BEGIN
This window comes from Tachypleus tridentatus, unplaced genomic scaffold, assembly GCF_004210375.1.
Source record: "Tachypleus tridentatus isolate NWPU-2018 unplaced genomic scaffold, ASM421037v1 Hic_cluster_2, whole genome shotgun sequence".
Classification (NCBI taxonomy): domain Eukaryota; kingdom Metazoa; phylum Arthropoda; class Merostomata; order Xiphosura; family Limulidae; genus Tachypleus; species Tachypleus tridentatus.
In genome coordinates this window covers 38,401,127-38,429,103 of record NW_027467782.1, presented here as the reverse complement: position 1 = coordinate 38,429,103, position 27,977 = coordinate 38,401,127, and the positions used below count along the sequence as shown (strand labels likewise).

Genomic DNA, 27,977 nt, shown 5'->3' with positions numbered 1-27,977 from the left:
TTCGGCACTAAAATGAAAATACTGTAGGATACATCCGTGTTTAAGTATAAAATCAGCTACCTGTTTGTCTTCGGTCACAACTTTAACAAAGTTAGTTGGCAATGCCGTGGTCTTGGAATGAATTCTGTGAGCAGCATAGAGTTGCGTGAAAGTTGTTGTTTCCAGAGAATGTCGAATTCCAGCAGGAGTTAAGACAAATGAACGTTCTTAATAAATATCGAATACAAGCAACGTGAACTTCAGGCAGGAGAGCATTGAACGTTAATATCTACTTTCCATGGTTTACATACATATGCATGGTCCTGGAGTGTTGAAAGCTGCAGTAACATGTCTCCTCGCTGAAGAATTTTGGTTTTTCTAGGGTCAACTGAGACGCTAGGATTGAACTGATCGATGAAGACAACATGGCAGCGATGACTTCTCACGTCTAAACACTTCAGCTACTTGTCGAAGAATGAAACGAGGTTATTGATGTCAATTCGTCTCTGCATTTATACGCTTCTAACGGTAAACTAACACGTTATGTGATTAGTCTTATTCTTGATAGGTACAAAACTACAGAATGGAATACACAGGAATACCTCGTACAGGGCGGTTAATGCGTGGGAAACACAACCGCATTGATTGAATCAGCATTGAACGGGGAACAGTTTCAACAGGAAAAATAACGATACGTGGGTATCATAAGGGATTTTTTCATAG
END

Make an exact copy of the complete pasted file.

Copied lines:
This window comes from Tachypleus tridentatus, unplaced genomic scaffold, assembly GCF_004210375.1.
Source record: "Tachypleus tridentatus isolate NWPU-2018 unplaced genomic scaffold, ASM421037v1 Hic_cluster_2, whole genome shotgun sequence".
Classification (NCBI taxonomy): domain Eukaryota; kingdom Metazoa; phylum Arthropoda; class Merostomata; order Xiphosura; family Limulidae; genus Tachypleus; species Tachypleus tridentatus.
In genome coordinates this window covers 38,401,127-38,429,103 of record NW_027467782.1, presented here as the reverse complement: position 1 = coordinate 38,429,103, position 27,977 = coordinate 38,401,127, and the positions used below count along the sequence as shown (strand labels likewise).

Genomic DNA, 27,977 nt, shown 5'->3' with positions numbered 1-27,977 from the left:
TTCGGCACTAAAATGAAAATACTGTAGGATACATCCGTGTTTAAGTATAAAATCAGCTACCTGTTTGTCTTCGGTCACAACTTTAACAAAGTTAGTTGGCAATGCCGTGGTCTTGGAATGAATTCTGTGAGCAGCATAGAGTTGCGTGAAAGTTGTTGTTTCCAGAGAATGTCGAATTCCAGCAGGAGTTAAGACAAATGAACGTTCTTAATAAATATCGAATACAAGCAACGTGAACTTCAGGCAGGAGAGCATTGAACGTTAATATCTACTTTCCATGGTTTACATACATATGCATGGTCCTGGAGTGTTGAAAGCTGCAGTAACATGTCTCCTCGCTGAAGAATTTTGGTTTTTCTAGGGTCAACTGAGACGCTAGGATTGAACTGATCGATGAAGACAACATGGCAGCGATGACTTCTCACGTCTAAACACTTCAGCTACTTGTCGAAGAATGAAACGAGGTTATTGATGTCAATTCGTCTCTGCATTTATACGCTTCTAACGGTAAACTAACACGTTATGTGATTAGTCTTATTCTTGATAGGTACAAAACTACAGAATGGAATACACAGGAATACCTCGTACAGGGCGGTTAATGCGTGGGAAACACAACCGCATTGATTGAATCAGCATTGAACGGGGAACAGTTTCAACAGGAAAAATAACGATACGTGGGTATCATAAGGGATTTTTTCATAG